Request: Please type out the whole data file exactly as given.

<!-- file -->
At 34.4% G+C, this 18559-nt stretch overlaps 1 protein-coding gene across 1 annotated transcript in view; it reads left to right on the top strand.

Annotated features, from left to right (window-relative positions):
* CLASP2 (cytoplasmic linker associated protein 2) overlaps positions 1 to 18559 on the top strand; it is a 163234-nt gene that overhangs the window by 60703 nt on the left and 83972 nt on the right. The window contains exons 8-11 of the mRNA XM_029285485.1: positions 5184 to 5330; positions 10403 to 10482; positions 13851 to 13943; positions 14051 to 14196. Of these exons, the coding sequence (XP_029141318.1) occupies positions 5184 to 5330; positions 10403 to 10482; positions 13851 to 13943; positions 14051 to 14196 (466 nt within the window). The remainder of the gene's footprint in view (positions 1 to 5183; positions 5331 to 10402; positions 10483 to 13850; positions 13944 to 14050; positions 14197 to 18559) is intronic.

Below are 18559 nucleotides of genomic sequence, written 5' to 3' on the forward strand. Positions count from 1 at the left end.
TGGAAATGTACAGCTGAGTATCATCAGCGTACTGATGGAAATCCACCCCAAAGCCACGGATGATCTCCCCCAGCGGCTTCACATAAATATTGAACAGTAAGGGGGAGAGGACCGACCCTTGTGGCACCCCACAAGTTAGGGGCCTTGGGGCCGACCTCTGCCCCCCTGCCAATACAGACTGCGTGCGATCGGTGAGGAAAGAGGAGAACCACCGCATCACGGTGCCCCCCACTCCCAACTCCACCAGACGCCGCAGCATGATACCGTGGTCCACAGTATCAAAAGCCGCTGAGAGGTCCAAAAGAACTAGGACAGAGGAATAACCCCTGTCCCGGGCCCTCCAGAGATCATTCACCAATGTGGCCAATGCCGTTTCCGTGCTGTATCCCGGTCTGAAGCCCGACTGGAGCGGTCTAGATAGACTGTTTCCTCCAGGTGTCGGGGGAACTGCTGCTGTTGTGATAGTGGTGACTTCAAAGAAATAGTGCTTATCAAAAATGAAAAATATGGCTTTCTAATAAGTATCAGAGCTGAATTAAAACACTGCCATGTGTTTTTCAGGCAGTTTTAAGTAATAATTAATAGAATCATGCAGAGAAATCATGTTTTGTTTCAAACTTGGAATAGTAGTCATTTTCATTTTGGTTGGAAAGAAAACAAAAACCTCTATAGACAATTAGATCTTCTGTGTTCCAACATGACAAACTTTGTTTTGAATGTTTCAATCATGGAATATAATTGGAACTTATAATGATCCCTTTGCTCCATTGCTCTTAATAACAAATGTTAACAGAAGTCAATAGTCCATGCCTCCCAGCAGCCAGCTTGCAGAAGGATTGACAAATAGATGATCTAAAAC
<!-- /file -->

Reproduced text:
At 34.4% G+C, this 18559-nt stretch overlaps 1 protein-coding gene across 1 annotated transcript in view; it reads left to right on the top strand.

Annotated features, from left to right (window-relative positions):
* CLASP2 (cytoplasmic linker associated protein 2) overlaps positions 1 to 18559 on the top strand; it is a 163234-nt gene that overhangs the window by 60703 nt on the left and 83972 nt on the right. The window contains exons 8-11 of the mRNA XM_029285485.1: positions 5184 to 5330; positions 10403 to 10482; positions 13851 to 13943; positions 14051 to 14196. Of these exons, the coding sequence (XP_029141318.1) occupies positions 5184 to 5330; positions 10403 to 10482; positions 13851 to 13943; positions 14051 to 14196 (466 nt within the window). The remainder of the gene's footprint in view (positions 1 to 5183; positions 5331 to 10402; positions 10483 to 13850; positions 13944 to 14050; positions 14197 to 18559) is intronic.

Below are 18559 nucleotides of genomic sequence, written 5' to 3' on the forward strand. Positions count from 1 at the left end.
TGGAAATGTACAGCTGAGTATCATCAGCGTACTGATGGAAATCCACCCCAAAGCCACGGATGATCTCCCCCAGCGGCTTCACATAAATATTGAACAGTAAGGGGGAGAGGACCGACCCTTGTGGCACCCCACAAGTTAGGGGCCTTGGGGCCGACCTCTGCCCCCCTGCCAATACAGACTGCGTGCGATCGGTGAGGAAAGAGGAGAACCACCGCATCACGGTGCCCCCCACTCCCAACTCCACCAGACGCCGCAGCATGATACCGTGGTCCACAGTATCAAAAGCCGCTGAGAGGTCCAAAAGAACTAGGACAGAGGAATAACCCCTGTCCCGGGCCCTCCAGAGATCATTCACCAATGTGGCCAATGCCGTTTCCGTGCTGTATCCCGGTCTGAAGCCCGACTGGAGCGGTCTAGATAGACTGTTTCCTCCAGGTGTCGGGGGAACTGCTGCTGTTGTGATAGTGGTGACTTCAAAGAAATAGTGCTTATCAAAAATGAAAAATATGGCTTTCTAATAAGTATCAGAGCTGAATTAAAACACTGCCATGTGTTTTTCAGGCAGTTTTAAGTAATAATTAATAGAATCATGCAGAGAAATCATGTTTTGTTTCAAACTTGGAATAGTAGTCATTTTCATTTTGGTTGGAAAGAAAACAAAAACCTCTATAGACAATTAGATCTTCTGTGTTCCAACATGACAAACTTTGTTTTGAATGTTTCAATCATGGAATATAATTGGAACTTATAATGATCCCTTTGCTCCATTGCTCTTAATAACAAATGTTAACAGAAGTCAATAGTCCATGCCTCCCAGCAGCCAGCTTGCAGAAGGATTGACAAATAGATGATCTAAAAC